The luck of the draw

Hallo from Pookaverse. Both hooms have been ill unfortunately which means that we left you on New Years Eve and rejoin you after all the decorations and bunting should be down and back in the attic. So where were we?

We were staying with a family near the town of Santa Barbara while attending the nearby Spanish school. Staying with a Family of four: Manuel, Angela and their son Joan and daughter Angelica. The room that we were staying in was basic and sometimes a little difficult to live in. Too much furniture, nowhere to hang a wet towel etc. Otherwise. OK. Just not comfortable. Shortly after the last post, Manuel and Angelica invited Pookaverse out to spend New Years Eve. With neither of us feeling particularly well, it was a daunting 5 hours to midnight.

However, we had an interesting night.  As through incremental ‘Spanglish’ we learnt that Angela’s family comprising 7 sisters and 5 brothers all live within a few hundred feet of one another. Occupying the same barrio. A contingency implemented by Angela’s grandfather who owned this land long before the town expanded laterally.

Practically speaking this meant that we spent most of the night touring the various houses and meeting Angela’s extended family. We managed to convey in ‘Spanglish’ our gratitude for the generosity of sharing their evening and family with us. Which seemed to go down well.

As we are learning. A smile goes a long way and a pantomime gesture of what you are trying to say is very much appreciated. It shows you are trying and the ‘Ticos” seem to like it.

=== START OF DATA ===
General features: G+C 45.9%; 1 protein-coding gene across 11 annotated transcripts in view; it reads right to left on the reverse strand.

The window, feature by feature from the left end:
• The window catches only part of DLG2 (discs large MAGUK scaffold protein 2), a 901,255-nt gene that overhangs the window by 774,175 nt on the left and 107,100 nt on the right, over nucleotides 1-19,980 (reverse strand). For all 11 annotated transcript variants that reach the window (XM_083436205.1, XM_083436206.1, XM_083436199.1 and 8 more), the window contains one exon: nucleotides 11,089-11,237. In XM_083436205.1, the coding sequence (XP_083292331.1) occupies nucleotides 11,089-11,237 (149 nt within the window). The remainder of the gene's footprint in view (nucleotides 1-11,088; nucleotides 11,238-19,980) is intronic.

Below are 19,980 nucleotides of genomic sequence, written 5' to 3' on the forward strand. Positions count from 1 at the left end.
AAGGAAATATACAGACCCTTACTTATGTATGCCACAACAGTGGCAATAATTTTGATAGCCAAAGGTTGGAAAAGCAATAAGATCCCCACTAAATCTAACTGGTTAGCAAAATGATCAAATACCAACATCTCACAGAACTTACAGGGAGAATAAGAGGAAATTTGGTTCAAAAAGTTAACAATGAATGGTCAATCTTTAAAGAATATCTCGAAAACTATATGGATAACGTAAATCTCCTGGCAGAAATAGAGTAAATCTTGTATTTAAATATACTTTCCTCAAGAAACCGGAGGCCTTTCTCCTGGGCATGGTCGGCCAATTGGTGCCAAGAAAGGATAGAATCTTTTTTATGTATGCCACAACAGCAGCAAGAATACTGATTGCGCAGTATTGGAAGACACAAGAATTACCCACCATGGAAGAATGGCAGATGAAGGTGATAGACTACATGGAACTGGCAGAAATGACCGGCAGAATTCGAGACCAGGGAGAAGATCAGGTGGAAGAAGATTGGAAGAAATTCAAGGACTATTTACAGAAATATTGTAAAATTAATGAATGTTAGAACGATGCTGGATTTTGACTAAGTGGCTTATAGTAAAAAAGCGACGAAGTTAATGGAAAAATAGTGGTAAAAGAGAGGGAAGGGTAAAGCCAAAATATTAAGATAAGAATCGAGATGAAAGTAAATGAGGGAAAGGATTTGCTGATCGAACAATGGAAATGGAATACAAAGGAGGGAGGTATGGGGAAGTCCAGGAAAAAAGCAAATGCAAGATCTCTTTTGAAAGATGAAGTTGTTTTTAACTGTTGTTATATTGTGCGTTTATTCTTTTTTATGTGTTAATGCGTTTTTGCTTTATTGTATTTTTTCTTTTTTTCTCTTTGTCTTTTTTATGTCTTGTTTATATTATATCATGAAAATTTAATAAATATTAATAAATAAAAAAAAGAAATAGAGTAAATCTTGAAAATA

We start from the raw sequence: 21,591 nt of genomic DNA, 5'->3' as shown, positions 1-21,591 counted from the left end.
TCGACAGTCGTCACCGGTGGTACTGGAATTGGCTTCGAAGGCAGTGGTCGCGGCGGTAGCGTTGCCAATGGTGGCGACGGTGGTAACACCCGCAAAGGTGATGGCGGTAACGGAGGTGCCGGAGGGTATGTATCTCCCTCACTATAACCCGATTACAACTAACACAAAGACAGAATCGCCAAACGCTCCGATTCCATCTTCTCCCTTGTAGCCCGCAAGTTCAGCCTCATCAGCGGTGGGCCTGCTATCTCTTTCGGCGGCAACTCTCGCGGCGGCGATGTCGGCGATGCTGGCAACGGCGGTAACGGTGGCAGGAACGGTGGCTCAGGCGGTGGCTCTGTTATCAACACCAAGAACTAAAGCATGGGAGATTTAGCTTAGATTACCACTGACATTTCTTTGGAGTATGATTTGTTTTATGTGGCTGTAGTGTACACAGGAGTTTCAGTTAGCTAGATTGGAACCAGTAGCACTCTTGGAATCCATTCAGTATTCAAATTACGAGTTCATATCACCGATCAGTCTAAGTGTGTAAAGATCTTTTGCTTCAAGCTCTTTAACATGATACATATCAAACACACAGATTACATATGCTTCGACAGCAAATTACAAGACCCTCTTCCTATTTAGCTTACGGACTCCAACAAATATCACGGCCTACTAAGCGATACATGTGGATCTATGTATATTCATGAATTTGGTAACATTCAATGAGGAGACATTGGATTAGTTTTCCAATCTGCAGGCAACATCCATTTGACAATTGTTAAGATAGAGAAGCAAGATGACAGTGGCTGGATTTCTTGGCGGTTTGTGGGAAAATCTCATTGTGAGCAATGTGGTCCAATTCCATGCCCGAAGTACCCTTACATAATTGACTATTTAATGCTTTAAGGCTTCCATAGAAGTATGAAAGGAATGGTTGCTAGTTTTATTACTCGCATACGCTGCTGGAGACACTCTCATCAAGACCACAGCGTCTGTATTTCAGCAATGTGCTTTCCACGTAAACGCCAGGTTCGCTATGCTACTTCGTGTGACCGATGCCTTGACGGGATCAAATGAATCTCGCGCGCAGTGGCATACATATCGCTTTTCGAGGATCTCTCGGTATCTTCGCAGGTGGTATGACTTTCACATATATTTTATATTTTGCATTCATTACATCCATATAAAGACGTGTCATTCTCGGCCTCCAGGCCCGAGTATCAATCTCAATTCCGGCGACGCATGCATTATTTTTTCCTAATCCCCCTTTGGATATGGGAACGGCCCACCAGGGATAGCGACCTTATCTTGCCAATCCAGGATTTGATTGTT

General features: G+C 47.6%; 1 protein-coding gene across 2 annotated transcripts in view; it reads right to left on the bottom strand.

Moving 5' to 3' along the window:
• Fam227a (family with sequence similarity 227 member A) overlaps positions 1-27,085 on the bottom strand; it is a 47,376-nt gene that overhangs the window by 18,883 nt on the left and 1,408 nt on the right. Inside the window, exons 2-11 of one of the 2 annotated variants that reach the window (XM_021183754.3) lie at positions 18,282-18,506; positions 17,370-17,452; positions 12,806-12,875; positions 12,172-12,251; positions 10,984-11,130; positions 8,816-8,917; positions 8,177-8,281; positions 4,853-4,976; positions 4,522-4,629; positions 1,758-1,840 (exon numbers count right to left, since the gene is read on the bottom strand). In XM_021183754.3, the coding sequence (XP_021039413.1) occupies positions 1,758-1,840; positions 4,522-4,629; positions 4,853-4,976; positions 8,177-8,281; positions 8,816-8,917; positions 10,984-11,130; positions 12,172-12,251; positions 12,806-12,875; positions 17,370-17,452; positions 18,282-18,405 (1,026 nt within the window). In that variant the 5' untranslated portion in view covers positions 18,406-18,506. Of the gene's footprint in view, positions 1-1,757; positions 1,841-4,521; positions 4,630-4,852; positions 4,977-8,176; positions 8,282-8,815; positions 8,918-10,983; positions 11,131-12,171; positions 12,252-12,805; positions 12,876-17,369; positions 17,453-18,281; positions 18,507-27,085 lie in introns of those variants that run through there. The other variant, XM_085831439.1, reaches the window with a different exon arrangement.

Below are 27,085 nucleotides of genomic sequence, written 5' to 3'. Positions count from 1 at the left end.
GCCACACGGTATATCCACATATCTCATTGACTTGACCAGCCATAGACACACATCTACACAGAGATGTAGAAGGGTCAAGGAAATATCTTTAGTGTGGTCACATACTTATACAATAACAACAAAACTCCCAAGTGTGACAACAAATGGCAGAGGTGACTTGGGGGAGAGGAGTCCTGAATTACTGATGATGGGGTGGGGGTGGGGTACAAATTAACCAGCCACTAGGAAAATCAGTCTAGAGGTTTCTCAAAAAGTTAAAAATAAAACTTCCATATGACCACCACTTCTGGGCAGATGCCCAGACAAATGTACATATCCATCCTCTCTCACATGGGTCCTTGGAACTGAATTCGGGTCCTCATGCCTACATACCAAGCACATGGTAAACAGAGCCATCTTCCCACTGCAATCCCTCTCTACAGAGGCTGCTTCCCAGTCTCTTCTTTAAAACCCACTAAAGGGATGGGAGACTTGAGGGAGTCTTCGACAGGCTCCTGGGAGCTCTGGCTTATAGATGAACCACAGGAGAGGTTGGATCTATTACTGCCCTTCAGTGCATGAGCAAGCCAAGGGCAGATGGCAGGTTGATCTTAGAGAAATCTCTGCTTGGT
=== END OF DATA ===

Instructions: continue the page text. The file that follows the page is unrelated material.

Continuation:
On Friday 04 January 2012 school was most definitively out for Summer. After 16 hours of tuition at the sprawling Spanish School, Pookaverse has left with a fragmentary understanding of verbs, numbers, asking the time and the masculine and feminine denotations. For both home stays in Costa Rica little to no English is spoken.

It has to be in Spanish. Which really doesn’t convey the awkwardness of arriving at the first families home, going into the bedroom with your bags and being presented with a week to learn a new language and ‘get by’ with the most basic of social practices. Eating together, trying to learn a little bit more about your host(s) while fumbling through the most basic Spanish words possible. Alison has proved adept.

We left Barrio Jesus (Jesus Neighbourhood) on Sunday afternoon to travel the 15km to Alajuela – one of the principal towns in the Long Valley that bisects several of the main provinces where the majority of the 4 million “Tico’s” live.  Alajuela for two reasons. Firstly it is where our project officially begins.

And secondly, it is on the way to San Ramon and the next and final homestay of the time in Costa Rica. Pookaverse was impounded along with the other volunteers in the Alajuela Backpackers Hotel. Not really the best first impression for the Swedes, Germans, English and Australian volunteers who have come here to try and do some good. Most of them are in their late teen’s or early twenties. Another classic case of neglect. No gold-leaf goose with duck hotpot.

Pookaverse declined sharing  a 10-bed dormitory with 7 others and opted to pay an additional $29US for a private room instead. It had space. That’s what could be said for that room.

Impounded is a relative word when viewing the ‘Ticos’ approach to housing and home security. For most private housing in Costa Rica features a heavily barred exterior, razor wire over most exposed walls and a heavy gate on entry. Why? Pookaverse is not sure. It is jarring. It is something that us gentle ‘Hobbits’ in the UK would expect to see in an industrial park. In Birmingham. Next to a smouldering mattress. Along with the unholy marriage of the shitty-split trainer and a fly-blown blouse.